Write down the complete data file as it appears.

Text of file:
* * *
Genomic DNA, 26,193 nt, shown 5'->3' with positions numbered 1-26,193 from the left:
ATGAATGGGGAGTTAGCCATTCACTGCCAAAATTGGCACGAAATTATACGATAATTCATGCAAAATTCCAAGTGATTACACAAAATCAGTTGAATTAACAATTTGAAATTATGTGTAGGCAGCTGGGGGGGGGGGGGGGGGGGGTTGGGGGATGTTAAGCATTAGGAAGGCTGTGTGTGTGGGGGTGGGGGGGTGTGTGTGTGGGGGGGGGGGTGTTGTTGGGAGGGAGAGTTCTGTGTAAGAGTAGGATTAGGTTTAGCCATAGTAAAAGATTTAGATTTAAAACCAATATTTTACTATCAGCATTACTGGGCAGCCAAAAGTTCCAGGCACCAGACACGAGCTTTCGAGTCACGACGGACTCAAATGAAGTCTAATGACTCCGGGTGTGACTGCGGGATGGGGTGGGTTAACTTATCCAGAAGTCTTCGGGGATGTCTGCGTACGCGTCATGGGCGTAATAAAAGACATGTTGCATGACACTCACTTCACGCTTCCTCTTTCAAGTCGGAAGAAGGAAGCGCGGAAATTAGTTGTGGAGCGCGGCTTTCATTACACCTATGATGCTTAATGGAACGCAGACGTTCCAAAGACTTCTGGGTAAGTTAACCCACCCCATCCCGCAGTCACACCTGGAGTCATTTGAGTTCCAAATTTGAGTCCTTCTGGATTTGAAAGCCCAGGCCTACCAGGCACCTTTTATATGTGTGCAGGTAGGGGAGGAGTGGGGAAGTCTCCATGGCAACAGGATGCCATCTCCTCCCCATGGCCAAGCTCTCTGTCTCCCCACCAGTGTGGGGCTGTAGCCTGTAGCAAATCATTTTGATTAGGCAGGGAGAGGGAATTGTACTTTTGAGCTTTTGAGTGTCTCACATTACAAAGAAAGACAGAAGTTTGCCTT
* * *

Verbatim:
Genomic DNA, 26,193 nt, shown 5'->3' with positions numbered 1-26,193 from the left:
ATGAATGGGGAGTTAGCCATTCACTGCCAAAATTGGCACGAAATTATACGATAATTCATGCAAAATTCCAAGTGATTACACAAAATCAGTTGAATTAACAATTTGAAATTATGTGTAGGCAGCTGGGGGGGGGGGGGGGGGGGGTTGGGGGATGTTAAGCATTAGGAAGGCTGTGTGTGTGGGGGTGGGGGGGTGTGTGTGTGGGGGGGGGGGTGTTGTTGGGAGGGAGAGTTCTGTGTAAGAGTAGGATTAGGTTTAGCCATAGTAAAAGATTTAGATTTAAAACCAATATTTTACTATCAGCATTACTGGGCAGCCAAAAGTTCCAGGCACCAGACACGAGCTTTCGAGTCACGACGGACTCAAATGAAGTCTAATGACTCCGGGTGTGACTGCGGGATGGGGTGGGTTAACTTATCCAGAAGTCTTCGGGGATGTCTGCGTACGCGTCATGGGCGTAATAAAAGACATGTTGCATGACACTCACTTCACGCTTCCTCTTTCAAGTCGGAAGAAGGAAGCGCGGAAATTAGTTGTGGAGCGCGGCTTTCATTACACCTATGATGCTTAATGGAACGCAGACGTTCCAAAGACTTCTGGGTAAGTTAACCCACCCCATCCCGCAGTCACACCTGGAGTCATTTGAGTTCCAAATTTGAGTCCTTCTGGATTTGAAAGCCCAGGCCTACCAGGCACCTTTTATATGTGTGCAGGTAGGGGAGGAGTGGGGAAGTCTCCATGGCAACAGGATGCCATCTCCTCCCCATGGCCAAGCTCTCTGTCTCCCCACCAGTGTGGGGCTGTAGCCTGTAGCAAATCATTTTGATTAGGCAGGGAGAGGGAATTGTACTTTTGAGCTTTTGAGTGTCTCACATTACAAAGAAAGACAGAAGTTTGCCTT